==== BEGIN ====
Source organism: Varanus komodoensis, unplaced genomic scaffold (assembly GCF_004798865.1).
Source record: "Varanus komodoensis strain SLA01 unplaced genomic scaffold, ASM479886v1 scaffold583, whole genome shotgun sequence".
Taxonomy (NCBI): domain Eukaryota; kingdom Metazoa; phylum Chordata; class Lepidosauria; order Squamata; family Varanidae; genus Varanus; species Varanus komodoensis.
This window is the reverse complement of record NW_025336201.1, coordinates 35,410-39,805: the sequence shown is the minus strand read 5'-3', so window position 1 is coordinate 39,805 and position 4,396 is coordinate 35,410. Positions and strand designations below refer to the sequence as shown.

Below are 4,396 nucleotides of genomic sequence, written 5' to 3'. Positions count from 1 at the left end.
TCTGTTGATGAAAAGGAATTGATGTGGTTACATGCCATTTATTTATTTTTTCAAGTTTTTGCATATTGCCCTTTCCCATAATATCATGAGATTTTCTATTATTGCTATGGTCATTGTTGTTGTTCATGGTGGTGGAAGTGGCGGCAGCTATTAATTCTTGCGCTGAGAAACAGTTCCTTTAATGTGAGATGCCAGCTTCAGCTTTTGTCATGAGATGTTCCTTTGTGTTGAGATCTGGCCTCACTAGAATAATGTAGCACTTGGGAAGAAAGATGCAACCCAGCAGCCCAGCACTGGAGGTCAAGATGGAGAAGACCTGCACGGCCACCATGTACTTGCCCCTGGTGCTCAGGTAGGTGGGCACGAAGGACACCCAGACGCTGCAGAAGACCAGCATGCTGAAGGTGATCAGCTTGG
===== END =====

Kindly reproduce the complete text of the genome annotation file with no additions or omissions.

Source organism: Varanus komodoensis, unplaced genomic scaffold (assembly GCF_004798865.1).
Source record: "Varanus komodoensis strain SLA01 unplaced genomic scaffold, ASM479886v1 scaffold583, whole genome shotgun sequence".
Taxonomy (NCBI): domain Eukaryota; kingdom Metazoa; phylum Chordata; class Lepidosauria; order Squamata; family Varanidae; genus Varanus; species Varanus komodoensis.
This window is the reverse complement of record NW_025336201.1, coordinates 35,410-39,805: the sequence shown is the minus strand read 5'-3', so window position 1 is coordinate 39,805 and position 4,396 is coordinate 35,410. Positions and strand designations below refer to the sequence as shown.

Below are 4,396 nucleotides of genomic sequence, written 5' to 3'. Positions count from 1 at the left end.
TCTGTTGATGAAAAGGAATTGATGTGGTTACATGCCATTTATTTATTTTTTCAAGTTTTTGCATATTGCCCTTTCCCATAATATCATGAGATTTTCTATTATTGCTATGGTCATTGTTGTTGTTCATGGTGGTGGAAGTGGCGGCAGCTATTAATTCTTGCGCTGAGAAACAGTTCCTTTAATGTGAGATGCCAGCTTCAGCTTTTGTCATGAGATGTTCCTTTGTGTTGAGATCTGGCCTCACTAGAATAATGTAGCACTTGGGAAGAAAGATGCAACCCAGCAGCCCAGCACTGGAGGTCAAGATGGAGAAGACCTGCACGGCCACCATGTACTTGCCCCTGGTGCTCAGGTAGGTGGGCACGAAGGACACCCAGACGCTGCAGAAGACCAGCATGCTGAAGGTGATCAGCTTGG